Thanks to the wonderful initiative of the ‘overstapservice’ by the collective of banks in the Netherlands, switching banks remains a hassle-free process that doesn’t require any effort at all (see informatie overstapservice for details).
By simply informing your new bank that you’re opening an account, they will take care of the rest—including automatically redirecting incoming payments or payment requests to your new account, and notifying anyone who sends or receives money from your old account about the change in your account number.
Which bank should I choose?
This depends on what you consider to be most important. Some banks are pioneers in the domain of environmental sustainability while others focus more on social issues or developments in the global south. To see which bank best suits your values, check out the Eerlijke Bankwijzer! There, you can also see how your pension and insurance funds perform on various topics.
I hope this short article has given you a better understanding of the impact of switching banks, and hopefully it challenges you to think about making a change.
DISCLAIMER: Please note that the calculations and reasoning presented in the text are oversimplifications of reality. They are intended to make the story more understandable for a general audience, and should not be taken as precise or comprehensive analyses of the topics discussed.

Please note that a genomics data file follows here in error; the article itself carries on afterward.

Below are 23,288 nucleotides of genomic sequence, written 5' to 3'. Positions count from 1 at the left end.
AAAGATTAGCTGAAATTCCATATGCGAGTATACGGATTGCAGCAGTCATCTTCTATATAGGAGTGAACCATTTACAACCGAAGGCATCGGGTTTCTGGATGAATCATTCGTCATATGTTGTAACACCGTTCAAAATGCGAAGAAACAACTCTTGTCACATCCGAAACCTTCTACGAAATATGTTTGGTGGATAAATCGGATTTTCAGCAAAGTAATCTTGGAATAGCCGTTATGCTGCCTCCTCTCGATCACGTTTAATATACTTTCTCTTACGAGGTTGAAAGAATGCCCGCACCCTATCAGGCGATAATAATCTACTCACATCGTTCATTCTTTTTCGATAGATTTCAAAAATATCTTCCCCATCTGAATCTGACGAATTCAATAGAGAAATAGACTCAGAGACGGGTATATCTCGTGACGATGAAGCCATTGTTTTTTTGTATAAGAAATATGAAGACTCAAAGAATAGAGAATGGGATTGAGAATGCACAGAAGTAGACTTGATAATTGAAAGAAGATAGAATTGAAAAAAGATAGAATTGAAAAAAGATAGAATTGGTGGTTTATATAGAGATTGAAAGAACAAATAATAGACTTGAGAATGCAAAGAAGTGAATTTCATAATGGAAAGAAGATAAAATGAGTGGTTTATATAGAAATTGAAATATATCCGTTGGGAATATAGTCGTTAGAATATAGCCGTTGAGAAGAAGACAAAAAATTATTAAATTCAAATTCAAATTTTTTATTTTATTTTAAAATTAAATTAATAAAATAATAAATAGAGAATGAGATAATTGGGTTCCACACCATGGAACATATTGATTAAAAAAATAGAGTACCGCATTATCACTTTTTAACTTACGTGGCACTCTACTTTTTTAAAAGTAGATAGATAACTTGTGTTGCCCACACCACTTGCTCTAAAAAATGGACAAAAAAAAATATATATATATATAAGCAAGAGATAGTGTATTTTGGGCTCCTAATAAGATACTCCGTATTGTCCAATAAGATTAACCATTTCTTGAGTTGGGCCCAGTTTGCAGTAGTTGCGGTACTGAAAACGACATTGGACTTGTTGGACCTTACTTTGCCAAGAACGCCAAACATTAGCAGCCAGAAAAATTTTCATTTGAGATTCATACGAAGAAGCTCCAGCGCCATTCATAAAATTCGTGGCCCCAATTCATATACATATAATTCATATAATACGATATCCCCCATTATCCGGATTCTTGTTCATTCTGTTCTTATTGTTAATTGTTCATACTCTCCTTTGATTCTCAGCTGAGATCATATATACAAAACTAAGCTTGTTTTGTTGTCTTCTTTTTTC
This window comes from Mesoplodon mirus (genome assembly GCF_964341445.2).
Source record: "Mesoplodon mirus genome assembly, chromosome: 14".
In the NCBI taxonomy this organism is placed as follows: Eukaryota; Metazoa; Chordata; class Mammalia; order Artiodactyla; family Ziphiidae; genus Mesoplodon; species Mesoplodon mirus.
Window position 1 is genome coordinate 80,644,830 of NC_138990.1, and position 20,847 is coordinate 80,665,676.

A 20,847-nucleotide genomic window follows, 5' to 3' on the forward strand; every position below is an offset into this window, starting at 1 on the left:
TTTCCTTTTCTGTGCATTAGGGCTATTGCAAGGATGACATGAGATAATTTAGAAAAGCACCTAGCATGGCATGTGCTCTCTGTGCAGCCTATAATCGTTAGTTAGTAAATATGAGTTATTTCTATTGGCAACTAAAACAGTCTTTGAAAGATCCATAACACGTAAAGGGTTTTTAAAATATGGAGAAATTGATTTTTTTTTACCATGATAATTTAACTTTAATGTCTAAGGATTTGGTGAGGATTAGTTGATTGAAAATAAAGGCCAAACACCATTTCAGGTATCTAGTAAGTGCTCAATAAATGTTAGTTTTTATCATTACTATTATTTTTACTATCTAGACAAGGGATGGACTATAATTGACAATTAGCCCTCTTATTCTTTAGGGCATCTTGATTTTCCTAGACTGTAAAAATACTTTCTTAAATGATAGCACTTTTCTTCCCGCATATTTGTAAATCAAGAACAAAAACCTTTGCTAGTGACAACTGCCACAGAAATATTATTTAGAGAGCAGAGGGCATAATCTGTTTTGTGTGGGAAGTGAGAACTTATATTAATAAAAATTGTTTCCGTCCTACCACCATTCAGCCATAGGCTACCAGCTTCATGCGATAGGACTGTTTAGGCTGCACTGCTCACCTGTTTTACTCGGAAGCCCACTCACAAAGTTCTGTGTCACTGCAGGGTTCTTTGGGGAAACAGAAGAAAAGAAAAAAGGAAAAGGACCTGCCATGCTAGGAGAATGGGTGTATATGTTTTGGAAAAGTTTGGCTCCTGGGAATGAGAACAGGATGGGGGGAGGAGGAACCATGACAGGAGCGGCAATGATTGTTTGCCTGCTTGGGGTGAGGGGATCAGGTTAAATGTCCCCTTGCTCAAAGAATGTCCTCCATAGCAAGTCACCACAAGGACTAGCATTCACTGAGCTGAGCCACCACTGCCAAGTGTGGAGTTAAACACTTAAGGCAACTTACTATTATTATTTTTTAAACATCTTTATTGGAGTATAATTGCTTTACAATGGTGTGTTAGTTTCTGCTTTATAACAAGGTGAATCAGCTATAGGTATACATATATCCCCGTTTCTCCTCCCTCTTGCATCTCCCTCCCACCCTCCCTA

PERSONAL NOTE: The financial system is impossibly complex and often it’s hard to see what the effects of certain decisions will be. For a long time, I’ve struggled with the issue of switching banks. While I knew that it had an impact, how this impact (together with the little effort that is required) compared to other things (e.g. buying solar panels, becoming vegetarian) remained a mystery. While this calculation isn’t perfect, it at least helps to put things into perspective for myself and others, and hopefully encourage positive change.
This is not really how it works, in fact, a bank ‘creates money’ when they issue a loan. For the argument I’m making in this article however, this doesn’t really matter. If you would like to find out how it works exactly, you can check out (this article from the Bank of England)) ↩
For the grey bank, we take the data for ING from the report. For the green bank, we take ASR (which is an insurance company) due to the absence of any green banks in the study’s analysis. ↩
Actually a bank does not invest €1 for each €1 it raises via deposit because it must maintain a specified percentage of its deposits as reserve for people to withdraw. This buffer is not considered in the calculation but is generally very low. This reserve ratio in the Netherlands is only 1% view source. ↩